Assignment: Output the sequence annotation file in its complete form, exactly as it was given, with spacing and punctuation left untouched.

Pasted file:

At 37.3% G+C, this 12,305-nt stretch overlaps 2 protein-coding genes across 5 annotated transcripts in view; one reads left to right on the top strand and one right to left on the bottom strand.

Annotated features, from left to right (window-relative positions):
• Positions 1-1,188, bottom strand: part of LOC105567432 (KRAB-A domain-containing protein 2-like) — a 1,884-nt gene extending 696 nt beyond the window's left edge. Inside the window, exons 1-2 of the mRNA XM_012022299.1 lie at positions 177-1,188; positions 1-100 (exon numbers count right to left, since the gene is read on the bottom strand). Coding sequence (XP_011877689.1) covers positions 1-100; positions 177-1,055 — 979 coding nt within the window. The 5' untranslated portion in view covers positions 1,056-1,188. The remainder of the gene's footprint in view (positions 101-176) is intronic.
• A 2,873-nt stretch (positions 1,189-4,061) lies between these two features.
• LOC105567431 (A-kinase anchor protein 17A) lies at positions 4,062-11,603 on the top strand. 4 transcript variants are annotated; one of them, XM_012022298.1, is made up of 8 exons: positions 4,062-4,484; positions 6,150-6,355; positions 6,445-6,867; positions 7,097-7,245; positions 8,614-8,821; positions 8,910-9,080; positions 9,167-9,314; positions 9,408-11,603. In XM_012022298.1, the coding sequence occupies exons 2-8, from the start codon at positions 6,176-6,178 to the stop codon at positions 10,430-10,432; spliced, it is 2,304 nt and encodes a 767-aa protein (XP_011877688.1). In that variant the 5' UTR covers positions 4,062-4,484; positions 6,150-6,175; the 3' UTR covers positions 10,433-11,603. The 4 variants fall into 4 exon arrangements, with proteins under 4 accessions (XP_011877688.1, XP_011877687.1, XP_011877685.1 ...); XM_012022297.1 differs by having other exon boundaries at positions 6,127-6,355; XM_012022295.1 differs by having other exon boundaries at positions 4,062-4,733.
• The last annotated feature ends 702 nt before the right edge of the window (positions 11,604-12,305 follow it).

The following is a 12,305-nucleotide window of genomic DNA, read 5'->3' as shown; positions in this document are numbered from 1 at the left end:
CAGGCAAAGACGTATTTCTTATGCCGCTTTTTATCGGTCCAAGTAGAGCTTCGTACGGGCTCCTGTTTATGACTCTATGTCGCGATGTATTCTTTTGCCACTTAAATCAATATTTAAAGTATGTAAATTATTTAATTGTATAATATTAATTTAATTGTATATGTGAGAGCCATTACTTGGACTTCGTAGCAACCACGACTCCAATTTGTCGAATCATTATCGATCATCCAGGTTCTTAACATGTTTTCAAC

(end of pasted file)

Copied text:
At 37.3% G+C, this 12,305-nt stretch overlaps 2 protein-coding genes across 5 annotated transcripts in view; one reads left to right on the top strand and one right to left on the bottom strand.

Annotated features, from left to right (window-relative positions):
• Positions 1-1,188, bottom strand: part of LOC105567432 (KRAB-A domain-containing protein 2-like) — a 1,884-nt gene extending 696 nt beyond the window's left edge. Inside the window, exons 1-2 of the mRNA XM_012022299.1 lie at positions 177-1,188; positions 1-100 (exon numbers count right to left, since the gene is read on the bottom strand). Coding sequence (XP_011877689.1) covers positions 1-100; positions 177-1,055 — 979 coding nt within the window. The 5' untranslated portion in view covers positions 1,056-1,188. The remainder of the gene's footprint in view (positions 101-176) is intronic.
• A 2,873-nt stretch (positions 1,189-4,061) lies between these two features.
• LOC105567431 (A-kinase anchor protein 17A) lies at positions 4,062-11,603 on the top strand. 4 transcript variants are annotated; one of them, XM_012022298.1, is made up of 8 exons: positions 4,062-4,484; positions 6,150-6,355; positions 6,445-6,867; positions 7,097-7,245; positions 8,614-8,821; positions 8,910-9,080; positions 9,167-9,314; positions 9,408-11,603. In XM_012022298.1, the coding sequence occupies exons 2-8, from the start codon at positions 6,176-6,178 to the stop codon at positions 10,430-10,432; spliced, it is 2,304 nt and encodes a 767-aa protein (XP_011877688.1). In that variant the 5' UTR covers positions 4,062-4,484; positions 6,150-6,175; the 3' UTR covers positions 10,433-11,603. The 4 variants fall into 4 exon arrangements, with proteins under 4 accessions (XP_011877688.1, XP_011877687.1, XP_011877685.1 ...); XM_012022297.1 differs by having other exon boundaries at positions 6,127-6,355; XM_012022295.1 differs by having other exon boundaries at positions 4,062-4,733.
• The last annotated feature ends 702 nt before the right edge of the window (positions 11,604-12,305 follow it).

The following is a 12,305-nucleotide window of genomic DNA, read 5'->3' as shown; positions in this document are numbered from 1 at the left end:
CAGGCAAAGACGTATTTCTTATGCCGCTTTTTATCGGTCCAAGTAGAGCTTCGTACGGGCTCCTGTTTATGACTCTATGTCGCGATGTATTCTTTTGCCACTTAAATCAATATTTAAAGTATGTAAATTATTTAATTGTATAATATTAATTTAATTGTATATGTGAGAGCCATTACTTGGACTTCGTAGCAACCACGACTCCAATTTGTCGAATCATTATCGATCATCCAGGTTCTTAACATGTTTTCAAC